By JEFF IRWIN
Prince William Conservation Alliance
As reported in a previous article, the history of the Merrimac Farm Wildlife Management Area in southeastern Prince William County is being revealed through the collaborative efforts of volunteers. This search for the past began with the investigation and improvement of a forgotten little cemetery in the woods.
Merrimac Farm was known by a different name for several generations, extending back into the 18th century. It was called Green Level, a plantation that was part of a rural agrarian community of farms that formed in the backwoods of Prince William around the time of the Revolution. The area had been targeted as a potential religious haven in a late 1687 land grant, wherein King James II granted 30,000 acres to a handful of men to establish a Bent Town.
Nearly a century later the town had failed to materialize and the land was divided. Several small plantations emerged in southeastern Prince William County, between the little crossroad of Aden and Cedar Run creek. These plantations included Effingham (ca. 1777), Fleetwood (ca. 1775) and Green Level (ca. 1770).
Lynaugh Helm developed Green Level first. Probate and property records suggest a substantial estate in the late 1700s. Helm owned 1000 acres of land, a large amount of livestock (53 horses, 63 sheep, 47 hogs), and a long list of furniture, tools and household items that undoubtedly filled a large farm house. In addition to the Helm family, fifteen slaves lived and worked at Green Level. Some of their names are recorded, including Old James, David, Moses, Ephraim, and Jenny.
After Helm’s death, the farm changed hands a couple of times, ultimately being acquired by Helm’s grandson, William French ca.1818. The Helm and French families not only shared a common interest in Green Level, they were also connected through marriage. Lynaugh Helm’s daughter Elizabeth married Stephen French, William’s father, and the two were married at Green Level in 1790. Stephen French lived nearby on his own estate. Enough French family lived in the area to warrant the location of “Frenchville” on some birth records.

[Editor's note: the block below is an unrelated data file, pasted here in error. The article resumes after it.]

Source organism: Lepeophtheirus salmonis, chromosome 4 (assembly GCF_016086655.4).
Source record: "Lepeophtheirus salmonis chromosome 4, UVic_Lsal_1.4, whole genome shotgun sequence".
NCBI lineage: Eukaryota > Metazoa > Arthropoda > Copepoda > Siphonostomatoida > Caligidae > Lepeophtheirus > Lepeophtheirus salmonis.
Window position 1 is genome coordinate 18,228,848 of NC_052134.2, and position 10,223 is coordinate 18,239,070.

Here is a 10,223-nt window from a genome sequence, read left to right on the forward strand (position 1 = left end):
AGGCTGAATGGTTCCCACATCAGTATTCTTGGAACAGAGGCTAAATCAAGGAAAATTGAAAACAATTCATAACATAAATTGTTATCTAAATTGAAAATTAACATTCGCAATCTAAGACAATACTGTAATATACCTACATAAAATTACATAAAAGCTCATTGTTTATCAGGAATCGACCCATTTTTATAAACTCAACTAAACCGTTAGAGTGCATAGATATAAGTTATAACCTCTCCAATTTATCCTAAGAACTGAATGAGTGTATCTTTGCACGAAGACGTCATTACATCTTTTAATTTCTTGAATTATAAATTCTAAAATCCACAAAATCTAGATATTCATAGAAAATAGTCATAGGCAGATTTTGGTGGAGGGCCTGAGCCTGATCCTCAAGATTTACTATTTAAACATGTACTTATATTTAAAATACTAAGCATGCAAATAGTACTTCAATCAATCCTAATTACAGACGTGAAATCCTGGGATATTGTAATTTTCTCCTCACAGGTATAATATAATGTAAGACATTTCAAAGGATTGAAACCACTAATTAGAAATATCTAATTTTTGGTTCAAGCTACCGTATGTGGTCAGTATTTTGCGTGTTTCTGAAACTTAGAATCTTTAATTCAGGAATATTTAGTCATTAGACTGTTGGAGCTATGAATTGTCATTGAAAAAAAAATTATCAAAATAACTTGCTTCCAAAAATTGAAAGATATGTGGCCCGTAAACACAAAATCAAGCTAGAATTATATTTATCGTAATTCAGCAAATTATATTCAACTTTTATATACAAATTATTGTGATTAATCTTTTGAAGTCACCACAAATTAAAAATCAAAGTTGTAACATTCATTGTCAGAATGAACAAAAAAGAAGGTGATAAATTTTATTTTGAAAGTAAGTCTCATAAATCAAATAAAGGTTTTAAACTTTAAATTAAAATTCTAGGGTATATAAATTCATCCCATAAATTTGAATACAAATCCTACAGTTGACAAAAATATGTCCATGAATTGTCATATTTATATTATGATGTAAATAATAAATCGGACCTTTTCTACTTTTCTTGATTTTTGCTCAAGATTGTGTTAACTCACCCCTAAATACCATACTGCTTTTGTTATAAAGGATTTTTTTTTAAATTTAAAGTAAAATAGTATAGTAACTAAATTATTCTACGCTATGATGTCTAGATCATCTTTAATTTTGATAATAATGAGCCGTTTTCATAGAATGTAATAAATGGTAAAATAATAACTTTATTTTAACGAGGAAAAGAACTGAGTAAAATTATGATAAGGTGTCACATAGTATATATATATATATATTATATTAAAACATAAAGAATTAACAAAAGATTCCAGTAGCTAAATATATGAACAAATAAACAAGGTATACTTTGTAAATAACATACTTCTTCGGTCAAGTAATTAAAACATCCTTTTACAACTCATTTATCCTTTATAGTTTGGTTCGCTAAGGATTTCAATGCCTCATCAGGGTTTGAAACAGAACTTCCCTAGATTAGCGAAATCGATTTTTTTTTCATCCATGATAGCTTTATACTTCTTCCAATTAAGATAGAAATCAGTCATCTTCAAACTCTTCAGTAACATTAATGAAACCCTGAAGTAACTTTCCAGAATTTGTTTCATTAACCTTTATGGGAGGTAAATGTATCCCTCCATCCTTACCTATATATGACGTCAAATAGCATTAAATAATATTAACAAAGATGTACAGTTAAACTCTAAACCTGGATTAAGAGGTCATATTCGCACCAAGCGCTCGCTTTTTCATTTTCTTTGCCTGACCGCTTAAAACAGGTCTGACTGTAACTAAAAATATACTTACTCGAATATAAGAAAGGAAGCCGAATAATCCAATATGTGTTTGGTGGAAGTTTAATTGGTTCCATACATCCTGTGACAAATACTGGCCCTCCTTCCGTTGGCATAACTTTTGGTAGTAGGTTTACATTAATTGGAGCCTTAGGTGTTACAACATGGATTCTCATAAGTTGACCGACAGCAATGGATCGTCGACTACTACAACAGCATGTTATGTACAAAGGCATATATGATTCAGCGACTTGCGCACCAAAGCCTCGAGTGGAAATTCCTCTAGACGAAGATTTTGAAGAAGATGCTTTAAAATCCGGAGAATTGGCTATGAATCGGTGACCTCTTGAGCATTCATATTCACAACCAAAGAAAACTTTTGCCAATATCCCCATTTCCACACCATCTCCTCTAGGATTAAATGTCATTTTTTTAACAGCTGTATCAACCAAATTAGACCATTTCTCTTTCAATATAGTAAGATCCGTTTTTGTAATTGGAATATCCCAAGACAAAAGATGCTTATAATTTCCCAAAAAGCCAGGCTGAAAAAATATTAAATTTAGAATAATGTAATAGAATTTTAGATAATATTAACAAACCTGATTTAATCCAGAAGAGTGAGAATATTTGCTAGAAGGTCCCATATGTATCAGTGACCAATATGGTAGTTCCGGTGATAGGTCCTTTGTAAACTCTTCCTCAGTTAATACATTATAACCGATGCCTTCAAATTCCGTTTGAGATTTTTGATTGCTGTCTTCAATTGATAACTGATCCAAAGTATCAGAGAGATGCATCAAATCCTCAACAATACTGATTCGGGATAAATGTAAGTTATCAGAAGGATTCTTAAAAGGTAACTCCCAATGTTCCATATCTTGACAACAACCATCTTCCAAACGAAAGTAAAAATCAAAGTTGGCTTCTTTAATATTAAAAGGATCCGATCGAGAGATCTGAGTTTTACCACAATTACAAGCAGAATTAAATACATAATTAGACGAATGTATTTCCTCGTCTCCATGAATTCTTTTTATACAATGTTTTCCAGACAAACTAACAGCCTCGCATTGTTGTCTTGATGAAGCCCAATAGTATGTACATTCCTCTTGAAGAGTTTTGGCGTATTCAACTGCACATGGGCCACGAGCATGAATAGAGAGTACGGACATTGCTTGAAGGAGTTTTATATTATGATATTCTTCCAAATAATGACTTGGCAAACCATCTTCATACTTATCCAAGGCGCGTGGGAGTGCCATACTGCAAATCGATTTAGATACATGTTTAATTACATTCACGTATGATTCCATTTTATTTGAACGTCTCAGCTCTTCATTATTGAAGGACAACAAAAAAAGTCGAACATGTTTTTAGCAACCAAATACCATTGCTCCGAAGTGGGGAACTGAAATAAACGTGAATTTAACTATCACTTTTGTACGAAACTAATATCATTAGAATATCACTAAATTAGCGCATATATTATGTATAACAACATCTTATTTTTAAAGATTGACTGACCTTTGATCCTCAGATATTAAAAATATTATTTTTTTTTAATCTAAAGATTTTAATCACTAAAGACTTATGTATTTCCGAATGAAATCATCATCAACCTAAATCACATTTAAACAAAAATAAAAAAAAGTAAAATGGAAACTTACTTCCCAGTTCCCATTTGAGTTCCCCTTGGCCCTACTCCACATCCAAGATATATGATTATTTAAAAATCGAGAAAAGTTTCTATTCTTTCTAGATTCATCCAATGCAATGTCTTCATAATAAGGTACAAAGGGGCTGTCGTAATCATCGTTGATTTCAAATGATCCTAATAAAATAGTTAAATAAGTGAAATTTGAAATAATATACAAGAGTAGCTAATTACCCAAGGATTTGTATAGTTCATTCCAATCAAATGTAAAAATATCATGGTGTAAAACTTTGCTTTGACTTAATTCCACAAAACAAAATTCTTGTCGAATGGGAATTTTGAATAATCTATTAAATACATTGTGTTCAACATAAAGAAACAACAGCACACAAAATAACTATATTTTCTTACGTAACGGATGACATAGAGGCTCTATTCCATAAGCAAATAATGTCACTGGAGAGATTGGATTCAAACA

What was Green Level like? While little evidence of structures remains, we can surmise some things from the existing records and nearby estates that lasted into the 20th century. The plantation likely included a large two story wood frame main house with brick chimneys, farm fields and pastures, slave quarters, a barn and possibly additional structures, e.g. a blacksmith shop. In the late 1700s, tobacco was likely the dominant crop but it was quickly replaced by grains and livestock.
By the time of the French family, if not earlier, a cemetery was established. The restricted area and limited number of stones that survive today suggest a small family plot, however the Helm tenure and the presence of slaves for decades makes one wonder if there is more than we currently see.
One tantalizing reminder of our limited knowledge came when a mysterious marker was discovered in recent work at the cemetery. In addition to the French gravestones, which are clearly the commercial product of skilled masons, a small fragmented red fieldstone marker was found with the initials “CTT” only. The identity and connection of this individual to the French family remains unknown.
Through the rediscovery of a small, forgotten cemetery, Merrimac Farm is better recognized as a place of history. A handful of graves serve as direct tribute to the lives of a few persons, but as indirect clues to the lives of many, the history of a historic plantation. As Merrimac Farm is appreciated by the public in its new role for recreation and conservation, its part of Prince William County history can be valued as well.
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